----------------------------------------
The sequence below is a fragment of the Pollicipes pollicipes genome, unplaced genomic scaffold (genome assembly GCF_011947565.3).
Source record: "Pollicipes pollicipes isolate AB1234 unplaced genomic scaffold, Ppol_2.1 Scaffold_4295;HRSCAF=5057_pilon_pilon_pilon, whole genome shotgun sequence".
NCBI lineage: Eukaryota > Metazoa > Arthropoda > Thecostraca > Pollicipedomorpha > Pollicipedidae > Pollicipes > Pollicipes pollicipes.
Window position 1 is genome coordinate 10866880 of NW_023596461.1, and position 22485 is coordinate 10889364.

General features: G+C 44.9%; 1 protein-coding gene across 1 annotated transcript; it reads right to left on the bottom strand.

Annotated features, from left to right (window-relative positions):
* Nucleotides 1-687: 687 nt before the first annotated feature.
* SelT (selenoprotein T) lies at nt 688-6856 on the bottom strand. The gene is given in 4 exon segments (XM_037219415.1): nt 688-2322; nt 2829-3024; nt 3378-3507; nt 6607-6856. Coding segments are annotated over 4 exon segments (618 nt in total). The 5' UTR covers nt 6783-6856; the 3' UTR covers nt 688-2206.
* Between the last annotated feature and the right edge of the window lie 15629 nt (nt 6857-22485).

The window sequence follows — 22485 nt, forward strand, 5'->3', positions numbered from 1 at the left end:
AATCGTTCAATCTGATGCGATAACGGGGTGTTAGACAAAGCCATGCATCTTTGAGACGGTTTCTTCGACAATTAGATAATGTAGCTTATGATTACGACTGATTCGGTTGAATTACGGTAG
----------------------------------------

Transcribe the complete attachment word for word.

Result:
The sequence below is a fragment of the Pollicipes pollicipes genome, unplaced genomic scaffold (genome assembly GCF_011947565.3).
Source record: "Pollicipes pollicipes isolate AB1234 unplaced genomic scaffold, Ppol_2.1 Scaffold_4295;HRSCAF=5057_pilon_pilon_pilon, whole genome shotgun sequence".
NCBI lineage: Eukaryota > Metazoa > Arthropoda > Thecostraca > Pollicipedomorpha > Pollicipedidae > Pollicipes > Pollicipes pollicipes.
Window position 1 is genome coordinate 10866880 of NW_023596461.1, and position 22485 is coordinate 10889364.

General features: G+C 44.9%; 1 protein-coding gene across 1 annotated transcript; it reads right to left on the bottom strand.

Annotated features, from left to right (window-relative positions):
* Nucleotides 1-687: 687 nt before the first annotated feature.
* SelT (selenoprotein T) lies at nt 688-6856 on the bottom strand. The gene is given in 4 exon segments (XM_037219415.1): nt 688-2322; nt 2829-3024; nt 3378-3507; nt 6607-6856. Coding segments are annotated over 4 exon segments (618 nt in total). The 5' UTR covers nt 6783-6856; the 3' UTR covers nt 688-2206.
* Between the last annotated feature and the right edge of the window lie 15629 nt (nt 6857-22485).

The window sequence follows — 22485 nt, forward strand, 5'->3', positions numbered from 1 at the left end:
AATCGTTCAATCTGATGCGATAACGGGGTGTTAGACAAAGCCATGCATCTTTGAGACGGTTTCTTCGACAATTAGATAATGTAGCTTATGATTACGACTGATTCGGTTGAATTACGGTAG